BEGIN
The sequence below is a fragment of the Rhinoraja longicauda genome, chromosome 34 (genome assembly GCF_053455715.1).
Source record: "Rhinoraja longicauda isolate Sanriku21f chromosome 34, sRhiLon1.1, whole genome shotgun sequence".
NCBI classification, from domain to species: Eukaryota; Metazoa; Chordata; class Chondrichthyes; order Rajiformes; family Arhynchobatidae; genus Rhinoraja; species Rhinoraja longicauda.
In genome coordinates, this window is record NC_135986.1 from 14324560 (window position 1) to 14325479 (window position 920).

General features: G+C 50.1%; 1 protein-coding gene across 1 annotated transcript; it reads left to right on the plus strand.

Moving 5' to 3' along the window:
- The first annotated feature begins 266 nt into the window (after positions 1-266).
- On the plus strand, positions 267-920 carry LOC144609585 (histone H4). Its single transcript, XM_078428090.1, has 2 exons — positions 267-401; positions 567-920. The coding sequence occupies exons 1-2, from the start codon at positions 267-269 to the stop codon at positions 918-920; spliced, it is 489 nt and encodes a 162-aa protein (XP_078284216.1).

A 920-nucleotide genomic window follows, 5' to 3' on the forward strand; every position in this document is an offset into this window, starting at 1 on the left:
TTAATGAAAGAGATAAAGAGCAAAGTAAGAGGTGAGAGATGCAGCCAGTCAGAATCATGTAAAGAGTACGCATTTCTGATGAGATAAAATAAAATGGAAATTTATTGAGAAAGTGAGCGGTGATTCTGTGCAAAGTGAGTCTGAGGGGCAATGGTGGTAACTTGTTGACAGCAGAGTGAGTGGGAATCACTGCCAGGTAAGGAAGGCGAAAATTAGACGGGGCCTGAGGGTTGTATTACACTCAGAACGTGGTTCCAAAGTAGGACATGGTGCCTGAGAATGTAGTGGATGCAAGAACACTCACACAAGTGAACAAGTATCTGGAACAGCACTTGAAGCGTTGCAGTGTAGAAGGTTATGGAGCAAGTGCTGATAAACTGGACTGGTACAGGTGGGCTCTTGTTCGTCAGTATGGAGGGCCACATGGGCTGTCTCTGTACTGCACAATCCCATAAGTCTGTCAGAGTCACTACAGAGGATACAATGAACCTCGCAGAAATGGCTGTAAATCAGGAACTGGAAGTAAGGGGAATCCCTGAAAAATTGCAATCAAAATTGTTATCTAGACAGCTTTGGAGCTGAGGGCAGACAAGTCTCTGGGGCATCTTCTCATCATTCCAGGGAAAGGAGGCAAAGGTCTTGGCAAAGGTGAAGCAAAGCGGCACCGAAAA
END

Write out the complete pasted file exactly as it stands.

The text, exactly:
The sequence below is a fragment of the Rhinoraja longicauda genome, chromosome 34 (genome assembly GCF_053455715.1).
Source record: "Rhinoraja longicauda isolate Sanriku21f chromosome 34, sRhiLon1.1, whole genome shotgun sequence".
NCBI classification, from domain to species: Eukaryota; Metazoa; Chordata; class Chondrichthyes; order Rajiformes; family Arhynchobatidae; genus Rhinoraja; species Rhinoraja longicauda.
In genome coordinates, this window is record NC_135986.1 from 14324560 (window position 1) to 14325479 (window position 920).

General features: G+C 50.1%; 1 protein-coding gene across 1 annotated transcript; it reads left to right on the plus strand.

Moving 5' to 3' along the window:
- The first annotated feature begins 266 nt into the window (after positions 1-266).
- On the plus strand, positions 267-920 carry LOC144609585 (histone H4). Its single transcript, XM_078428090.1, has 2 exons — positions 267-401; positions 567-920. The coding sequence occupies exons 1-2, from the start codon at positions 267-269 to the stop codon at positions 918-920; spliced, it is 489 nt and encodes a 162-aa protein (XP_078284216.1).

A 920-nucleotide genomic window follows, 5' to 3' on the forward strand; every position in this document is an offset into this window, starting at 1 on the left:
TTAATGAAAGAGATAAAGAGCAAAGTAAGAGGTGAGAGATGCAGCCAGTCAGAATCATGTAAAGAGTACGCATTTCTGATGAGATAAAATAAAATGGAAATTTATTGAGAAAGTGAGCGGTGATTCTGTGCAAAGTGAGTCTGAGGGGCAATGGTGGTAACTTGTTGACAGCAGAGTGAGTGGGAATCACTGCCAGGTAAGGAAGGCGAAAATTAGACGGGGCCTGAGGGTTGTATTACACTCAGAACGTGGTTCCAAAGTAGGACATGGTGCCTGAGAATGTAGTGGATGCAAGAACACTCACACAAGTGAACAAGTATCTGGAACAGCACTTGAAGCGTTGCAGTGTAGAAGGTTATGGAGCAAGTGCTGATAAACTGGACTGGTACAGGTGGGCTCTTGTTCGTCAGTATGGAGGGCCACATGGGCTGTCTCTGTACTGCACAATCCCATAAGTCTGTCAGAGTCACTACAGAGGATACAATGAACCTCGCAGAAATGGCTGTAAATCAGGAACTGGAAGTAAGGGGAATCCCTGAAAAATTGCAATCAAAATTGTTATCTAGACAGCTTTGGAGCTGAGGGCAGACAAGTCTCTGGGGCATCTTCTCATCATTCCAGGGAAAGGAGGCAAAGGTCTTGGCAAAGGTGAAGCAAAGCGGCACCGAAAA